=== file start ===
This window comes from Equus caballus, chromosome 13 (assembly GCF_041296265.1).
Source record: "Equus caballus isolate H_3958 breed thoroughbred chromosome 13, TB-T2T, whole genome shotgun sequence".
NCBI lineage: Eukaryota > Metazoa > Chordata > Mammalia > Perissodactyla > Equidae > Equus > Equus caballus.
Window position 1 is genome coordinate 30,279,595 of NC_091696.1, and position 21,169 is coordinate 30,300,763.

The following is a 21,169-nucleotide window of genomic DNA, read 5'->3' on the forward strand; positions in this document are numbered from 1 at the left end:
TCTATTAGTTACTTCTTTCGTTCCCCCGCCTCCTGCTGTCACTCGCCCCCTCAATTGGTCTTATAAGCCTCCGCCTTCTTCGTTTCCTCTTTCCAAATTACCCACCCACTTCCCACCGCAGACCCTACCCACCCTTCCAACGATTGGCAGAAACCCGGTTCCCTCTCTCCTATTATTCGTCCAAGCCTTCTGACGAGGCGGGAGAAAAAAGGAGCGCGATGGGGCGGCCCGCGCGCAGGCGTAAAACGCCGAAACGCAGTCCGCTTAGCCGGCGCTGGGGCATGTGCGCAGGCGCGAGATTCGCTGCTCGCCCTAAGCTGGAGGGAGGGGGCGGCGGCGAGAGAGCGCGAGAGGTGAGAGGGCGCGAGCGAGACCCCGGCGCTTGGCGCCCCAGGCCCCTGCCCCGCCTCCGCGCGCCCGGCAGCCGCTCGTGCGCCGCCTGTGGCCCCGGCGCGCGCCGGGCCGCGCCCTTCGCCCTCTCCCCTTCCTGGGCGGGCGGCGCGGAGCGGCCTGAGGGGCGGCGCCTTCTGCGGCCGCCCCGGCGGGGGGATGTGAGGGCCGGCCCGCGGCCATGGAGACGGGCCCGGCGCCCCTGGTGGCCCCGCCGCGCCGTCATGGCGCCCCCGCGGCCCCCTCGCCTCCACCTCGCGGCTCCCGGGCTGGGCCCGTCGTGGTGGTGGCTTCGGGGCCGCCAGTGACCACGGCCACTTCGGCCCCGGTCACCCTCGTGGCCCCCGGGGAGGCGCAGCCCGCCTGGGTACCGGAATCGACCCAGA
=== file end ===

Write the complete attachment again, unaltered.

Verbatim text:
This window comes from Equus caballus, chromosome 13 (assembly GCF_041296265.1).
Source record: "Equus caballus isolate H_3958 breed thoroughbred chromosome 13, TB-T2T, whole genome shotgun sequence".
NCBI lineage: Eukaryota > Metazoa > Chordata > Mammalia > Perissodactyla > Equidae > Equus > Equus caballus.
Window position 1 is genome coordinate 30,279,595 of NC_091696.1, and position 21,169 is coordinate 30,300,763.

The following is a 21,169-nucleotide window of genomic DNA, read 5'->3' on the forward strand; positions in this document are numbered from 1 at the left end:
TCTATTAGTTACTTCTTTCGTTCCCCCGCCTCCTGCTGTCACTCGCCCCCTCAATTGGTCTTATAAGCCTCCGCCTTCTTCGTTTCCTCTTTCCAAATTACCCACCCACTTCCCACCGCAGACCCTACCCACCCTTCCAACGATTGGCAGAAACCCGGTTCCCTCTCTCCTATTATTCGTCCAAGCCTTCTGACGAGGCGGGAGAAAAAAGGAGCGCGATGGGGCGGCCCGCGCGCAGGCGTAAAACGCCGAAACGCAGTCCGCTTAGCCGGCGCTGGGGCATGTGCGCAGGCGCGAGATTCGCTGCTCGCCCTAAGCTGGAGGGAGGGGGCGGCGGCGAGAGAGCGCGAGAGGTGAGAGGGCGCGAGCGAGACCCCGGCGCTTGGCGCCCCAGGCCCCTGCCCCGCCTCCGCGCGCCCGGCAGCCGCTCGTGCGCCGCCTGTGGCCCCGGCGCGCGCCGGGCCGCGCCCTTCGCCCTCTCCCCTTCCTGGGCGGGCGGCGCGGAGCGGCCTGAGGGGCGGCGCCTTCTGCGGCCGCCCCGGCGGGGGGATGTGAGGGCCGGCCCGCGGCCATGGAGACGGGCCCGGCGCCCCTGGTGGCCCCGCCGCGCCGTCATGGCGCCCCCGCGGCCCCCTCGCCTCCACCTCGCGGCTCCCGGGCTGGGCCCGTCGTGGTGGTGGCTTCGGGGCCGCCAGTGACCACGGCCACTTCGGCCCCGGTCACCCTCGTGGCCCCCGGGGAGGCGCAGCCCGCCTGGGTACCGGAATCGACCCAGA